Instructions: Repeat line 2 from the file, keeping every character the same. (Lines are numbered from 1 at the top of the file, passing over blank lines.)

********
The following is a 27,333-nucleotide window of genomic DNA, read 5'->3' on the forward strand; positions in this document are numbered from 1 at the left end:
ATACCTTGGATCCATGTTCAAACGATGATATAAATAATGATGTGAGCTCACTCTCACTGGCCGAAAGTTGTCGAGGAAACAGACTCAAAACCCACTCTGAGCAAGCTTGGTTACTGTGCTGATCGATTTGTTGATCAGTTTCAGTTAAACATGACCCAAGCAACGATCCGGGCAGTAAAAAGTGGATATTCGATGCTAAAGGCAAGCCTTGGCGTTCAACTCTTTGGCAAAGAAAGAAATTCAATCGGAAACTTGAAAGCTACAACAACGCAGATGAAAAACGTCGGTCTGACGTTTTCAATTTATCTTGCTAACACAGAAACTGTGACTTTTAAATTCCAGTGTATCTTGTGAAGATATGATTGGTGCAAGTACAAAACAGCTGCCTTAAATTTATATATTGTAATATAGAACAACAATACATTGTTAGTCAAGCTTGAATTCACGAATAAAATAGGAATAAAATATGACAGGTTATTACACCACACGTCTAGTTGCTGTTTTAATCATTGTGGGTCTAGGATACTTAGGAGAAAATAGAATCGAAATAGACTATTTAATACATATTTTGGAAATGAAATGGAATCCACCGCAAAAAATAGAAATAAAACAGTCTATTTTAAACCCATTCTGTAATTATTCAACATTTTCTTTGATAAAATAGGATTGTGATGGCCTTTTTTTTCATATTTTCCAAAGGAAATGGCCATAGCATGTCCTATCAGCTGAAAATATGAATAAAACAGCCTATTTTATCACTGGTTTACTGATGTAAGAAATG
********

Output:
ATACCTTGGATCCATGTTCAAACGATGATATAAATAATGATGTGAGCTCACTCTCACTGGCCGAAAGTTGTCGAGGAAACAGACTCAAAACCCACTCTGAGCAAGCTTGGTTACTGTGCTGATCGATTTGTTGATCAGTTTCAGTTAAACATGACCCAAGCAACGATCCGGGCAGTAAAAAGTGGATATTCGATGCTAAAGGCAAGCCTTGGCGTTCAACTCTTTGGCAAAGAAAGAAATTCAATCGGAAACTTGAAAGCTACAACAACGCAGATGAAAAACGTCGGTCTGACGTTTTCAATTTATCTTGCTAACACAGAAACTGTGACTTTTAAATTCCAGTGTATCTTGTGAAGATATGATTGGTGCAAGTACAAAACAGCTGCCTTAAATTTATATATTGTAATATAGAACAACAATACATTGTTAGTCAAGCTTGAATTCACGAATAAAATAGGAATAAAATATGACAGGTTATTACACCACACGTCTAGTTGCTGTTTTAATCATTGTGGGTCTAGGATACTTAGGAGAAAATAGAATCGAAATAGACTATTTAATACATATTTTGGAAATGAAATGGAATCCACCGCAAAAAATAGAAATAAAACAGTCTATTTTAAACCCATTCTGTAATTATTCAACATTTTCTTTGATAAAATAGGATTGTGATGGCCTTTTTTTTCATATTTTCCAAAGGAAATGGCCATAGCATGTCCTATCAGCTGAAAATATGAATAAAACAGCCTATTTTATCACTGGTTTACTGATGTAAGAAATG